Rehabilitating A Free Printer From Craigslist
HP Deskjet D2545
Fixing Up A Free Printer From Craigslist
Very recently I acquired a second hand HP Deskjet D2545 for free on Craigslist. I was under the impression that all it would need would be ink and a USB cable per the description in the listing for it. However, turns out, it also needed a power adapter. I took the printer all the same, I'm not one to turn down anything free, unless its truly broken or not worth the cost of accessories and other items needed to make it work. So...the first place I looked for a replacement power adapter for the printer was of course eBay...they were about $10 from one seller that I found. I wasn't ready to drop $10 on a power adapter when perhaps the printer wouldn't even power on or could be physically broken. I put this down as an option of last resort.
Finding a Replacement Power Adapter
Where To Get A Replacement Power Adapter?
What I decided to do was to look for a used adapter elsewhere, in either a thrift store or on Craigslist. The printer itself listed the specifications for what type of voltage and how much current it needed from a power adapter to operate. It states on the back it needs a 32 volt input with at least 625 milliamps. Simple enough, just needed to find something that output that voltage and at least if not more, the 625 milliamps the printer wants. More milliamps is not a bad thing, it won't overload or burn up the printer just because it is over what is listed as required on the back. Think of it as having a light fixture that can handle two 100 watt bulbs, but you put in two 40 watt bulbs, they won't operate any differently or brighter or blow up than if they were installed in a fixture meant for no more than two 40 watt bulbs. The part that has to match exactly is the voltage, too low and it might not work, too high and it might blow a fuse or burn something inside the printer.
The next place I checked was a local Goodwill store nearby my workplace. Sadly, they didn't have what I was looking for. Then it occurred to me that our local YMCA thrift store keeps several boxes of power adapters and USB cables in stock. In the past I had seen several printer power adapters there, mostly for HP printers like what I needed. Rummaging through what was probably the world's biggest tangle of old adapters, cigarette lighters and extension cords, I did find a power adapter that listed what I needed, 32 volts at up to 940 milliamps. It also listed a 16 volt output at up to 625 milliamps. Now that wasn't part of the specifications listed on the back and a lazy Google search didn't turn up anything telling me whether or not this printer could use that adapter. Well, on the back of the printer, the pin that carries the 16 volts would connect to a port on the printer power plug-in that is marked NC or not connected. I figured the worst that could happen would be either the printer or the adapter wouldn't work like this, or maybe a puff of smoke from either one.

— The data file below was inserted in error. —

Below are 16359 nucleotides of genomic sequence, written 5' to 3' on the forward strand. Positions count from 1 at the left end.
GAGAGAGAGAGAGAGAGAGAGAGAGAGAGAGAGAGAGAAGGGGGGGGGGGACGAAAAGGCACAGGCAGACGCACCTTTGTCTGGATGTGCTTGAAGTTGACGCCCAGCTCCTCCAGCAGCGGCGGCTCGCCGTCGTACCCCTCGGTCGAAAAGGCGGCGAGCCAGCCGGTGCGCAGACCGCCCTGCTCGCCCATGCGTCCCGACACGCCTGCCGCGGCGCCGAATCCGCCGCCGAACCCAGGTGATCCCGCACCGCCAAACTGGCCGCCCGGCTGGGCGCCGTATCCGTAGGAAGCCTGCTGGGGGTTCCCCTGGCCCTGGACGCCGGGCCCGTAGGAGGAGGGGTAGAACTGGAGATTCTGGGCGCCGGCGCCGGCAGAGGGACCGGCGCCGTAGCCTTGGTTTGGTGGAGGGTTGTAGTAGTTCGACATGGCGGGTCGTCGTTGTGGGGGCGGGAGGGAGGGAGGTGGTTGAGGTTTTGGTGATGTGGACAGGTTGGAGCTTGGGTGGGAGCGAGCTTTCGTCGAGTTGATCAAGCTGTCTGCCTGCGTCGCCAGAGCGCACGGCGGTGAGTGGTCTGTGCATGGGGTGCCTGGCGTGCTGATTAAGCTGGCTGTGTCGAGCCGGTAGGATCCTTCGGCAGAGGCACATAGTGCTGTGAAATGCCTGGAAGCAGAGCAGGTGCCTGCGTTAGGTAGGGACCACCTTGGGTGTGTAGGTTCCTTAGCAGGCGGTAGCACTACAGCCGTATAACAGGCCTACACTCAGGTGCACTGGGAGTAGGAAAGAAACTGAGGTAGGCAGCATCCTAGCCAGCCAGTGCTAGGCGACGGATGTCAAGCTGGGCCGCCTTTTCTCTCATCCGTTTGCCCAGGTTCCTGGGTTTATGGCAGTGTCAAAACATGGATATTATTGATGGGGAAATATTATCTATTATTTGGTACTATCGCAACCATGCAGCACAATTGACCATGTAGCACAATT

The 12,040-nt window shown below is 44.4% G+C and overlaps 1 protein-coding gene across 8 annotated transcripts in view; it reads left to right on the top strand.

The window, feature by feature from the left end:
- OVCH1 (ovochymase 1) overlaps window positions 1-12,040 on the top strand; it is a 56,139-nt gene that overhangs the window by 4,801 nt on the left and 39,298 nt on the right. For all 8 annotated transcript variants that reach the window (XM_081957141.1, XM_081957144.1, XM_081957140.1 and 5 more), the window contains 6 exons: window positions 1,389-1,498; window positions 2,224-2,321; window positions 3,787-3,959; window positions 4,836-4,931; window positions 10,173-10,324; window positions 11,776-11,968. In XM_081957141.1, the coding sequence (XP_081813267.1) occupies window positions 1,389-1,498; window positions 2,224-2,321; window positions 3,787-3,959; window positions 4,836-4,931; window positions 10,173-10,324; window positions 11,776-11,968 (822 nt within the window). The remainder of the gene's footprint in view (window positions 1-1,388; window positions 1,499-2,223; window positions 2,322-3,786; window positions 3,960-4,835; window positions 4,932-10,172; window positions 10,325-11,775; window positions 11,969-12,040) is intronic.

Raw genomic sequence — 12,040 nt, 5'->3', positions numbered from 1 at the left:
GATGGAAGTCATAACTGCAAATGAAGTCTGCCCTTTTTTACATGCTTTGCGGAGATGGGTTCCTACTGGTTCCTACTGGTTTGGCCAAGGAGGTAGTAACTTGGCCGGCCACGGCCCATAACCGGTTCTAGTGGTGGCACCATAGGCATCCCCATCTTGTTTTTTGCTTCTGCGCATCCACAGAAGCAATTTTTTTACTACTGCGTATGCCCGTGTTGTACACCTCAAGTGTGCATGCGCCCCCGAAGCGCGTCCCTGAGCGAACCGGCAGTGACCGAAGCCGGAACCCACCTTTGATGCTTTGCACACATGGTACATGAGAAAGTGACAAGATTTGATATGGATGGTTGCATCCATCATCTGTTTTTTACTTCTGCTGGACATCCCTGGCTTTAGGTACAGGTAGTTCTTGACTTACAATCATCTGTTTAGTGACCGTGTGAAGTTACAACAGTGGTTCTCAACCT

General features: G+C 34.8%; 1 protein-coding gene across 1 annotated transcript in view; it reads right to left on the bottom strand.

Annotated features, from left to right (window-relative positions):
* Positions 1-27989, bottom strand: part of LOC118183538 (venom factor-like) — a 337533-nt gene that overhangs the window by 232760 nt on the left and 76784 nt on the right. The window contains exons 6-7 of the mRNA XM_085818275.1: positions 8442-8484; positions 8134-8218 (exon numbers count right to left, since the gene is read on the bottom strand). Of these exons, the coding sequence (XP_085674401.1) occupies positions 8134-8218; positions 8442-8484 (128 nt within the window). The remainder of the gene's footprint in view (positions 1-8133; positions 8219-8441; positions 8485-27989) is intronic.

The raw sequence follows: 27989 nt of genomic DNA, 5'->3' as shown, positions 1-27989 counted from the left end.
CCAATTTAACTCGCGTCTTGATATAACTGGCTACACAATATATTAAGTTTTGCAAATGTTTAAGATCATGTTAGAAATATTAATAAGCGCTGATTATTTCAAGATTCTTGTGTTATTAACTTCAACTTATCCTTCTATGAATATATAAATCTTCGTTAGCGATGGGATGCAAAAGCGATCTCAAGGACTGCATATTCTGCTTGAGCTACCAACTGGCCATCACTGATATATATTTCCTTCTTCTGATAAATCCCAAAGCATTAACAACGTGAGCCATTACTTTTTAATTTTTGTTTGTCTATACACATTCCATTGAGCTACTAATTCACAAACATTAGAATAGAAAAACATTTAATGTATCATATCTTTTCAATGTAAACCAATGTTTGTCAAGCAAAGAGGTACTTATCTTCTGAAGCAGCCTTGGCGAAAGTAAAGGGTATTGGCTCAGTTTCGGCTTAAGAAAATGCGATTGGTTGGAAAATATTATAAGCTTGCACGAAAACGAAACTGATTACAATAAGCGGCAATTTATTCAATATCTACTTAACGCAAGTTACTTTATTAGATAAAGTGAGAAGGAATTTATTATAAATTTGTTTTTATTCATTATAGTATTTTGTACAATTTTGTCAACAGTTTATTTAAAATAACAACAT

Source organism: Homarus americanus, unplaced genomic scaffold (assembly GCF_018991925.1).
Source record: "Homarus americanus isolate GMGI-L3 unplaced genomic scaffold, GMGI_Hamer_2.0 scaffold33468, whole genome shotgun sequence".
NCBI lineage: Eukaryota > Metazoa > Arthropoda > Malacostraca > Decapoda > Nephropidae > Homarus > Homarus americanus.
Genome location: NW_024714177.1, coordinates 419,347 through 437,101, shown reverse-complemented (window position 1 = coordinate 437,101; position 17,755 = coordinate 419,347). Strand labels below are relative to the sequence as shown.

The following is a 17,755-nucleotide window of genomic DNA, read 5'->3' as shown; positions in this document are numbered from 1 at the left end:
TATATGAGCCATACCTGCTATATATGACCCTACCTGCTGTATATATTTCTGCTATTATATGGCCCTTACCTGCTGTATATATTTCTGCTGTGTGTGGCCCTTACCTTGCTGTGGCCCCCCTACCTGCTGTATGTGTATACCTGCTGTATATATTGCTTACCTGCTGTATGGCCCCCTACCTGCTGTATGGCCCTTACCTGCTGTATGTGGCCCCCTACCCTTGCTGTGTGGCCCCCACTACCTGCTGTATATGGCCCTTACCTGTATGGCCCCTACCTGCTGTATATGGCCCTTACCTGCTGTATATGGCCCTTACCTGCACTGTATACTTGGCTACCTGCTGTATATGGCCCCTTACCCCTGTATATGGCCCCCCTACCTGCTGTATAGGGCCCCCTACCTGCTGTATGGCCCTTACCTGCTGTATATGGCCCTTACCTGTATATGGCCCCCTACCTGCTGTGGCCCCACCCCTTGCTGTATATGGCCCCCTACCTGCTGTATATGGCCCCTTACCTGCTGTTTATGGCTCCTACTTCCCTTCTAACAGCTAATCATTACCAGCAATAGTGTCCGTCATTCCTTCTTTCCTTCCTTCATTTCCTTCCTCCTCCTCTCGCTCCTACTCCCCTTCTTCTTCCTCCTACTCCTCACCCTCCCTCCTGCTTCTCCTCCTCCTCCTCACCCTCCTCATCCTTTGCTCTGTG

I plugged the adapter into the printer, then plugged the power cord into an outlet and waited a few seconds for sparks or smoke to appear. Finding none, I pressed the power button on the front of the printer and lo and behold it lit up, the printer made a whirring, grinding noise like most printers do. There were two old ink cartridges installed, so I loaded up a sheet of paper, plugged the USB cable in and Windows 7 recognized it immediately and it was ready to print within a minute. I opened an OpenOffice.org Writer window and printed a page filled with the word TEST repeating over and over. The printed page came out with almost nothing except what looked like the ghost of a word along the top of the page. Success! I now had a working printer...this one destined for my mother who was in desperate need of a printer. Now I just needed to get ink for it.
OEM VS Re-Manufactured Cost For HP 60 Black and Color Ink
HP (OEM) 2 Pack Black/Color
$33.99 (Walmart.com July 2014)
Re-Manufactured 2 Pack Black/Color
$9.25 (eBay as of July 2014)
Buying Ink For A Used Printer
Looking online at Walmart's website and various other retailers like Amazon, I found that as a combo pack for the HP 60 ink cartridges, a black and color combo brand new manufactured by HP would cost at least $30. I took a look at remanufactured ink cartridges, which are basically OEM ink cartridges that have been refilled by a third party company, and packaged up for reselling. I found a seller on eBay offering an HP 60 black and color ink cartridge combo for about $10 with free shipping. I decided to try my luck on those. They arrived well packaged and sealed, and looked like the original HP cartridges, just the label was replaced by one from the remanufacturer. I snapped those puppies in, loaded some paper and printed some test sheets, like a text document and a photo. I expected to see some streaking or fade on the initial prints like if the ink hadn't reached the print head during the refilling process. But to my surprise, the document and the photo came out clean and clear, just like I'd expect from "real" HP ink.
A New Used Printer On The Cheap
So for a little bit of time invested, $2 at the YMCA thrift store and $10 worth of ink, my mother now has a very decent printer for coupons and coloring pages for my younger siblings and printing out important documents. Honestly, one of these older model printers can be a very worthwhile investment versus buying newer printers that have "empty cartridge" circuitry in them designed to keep you buying name brand ink and prevent you from using re-manufactured or refilled ink cartridges to save money.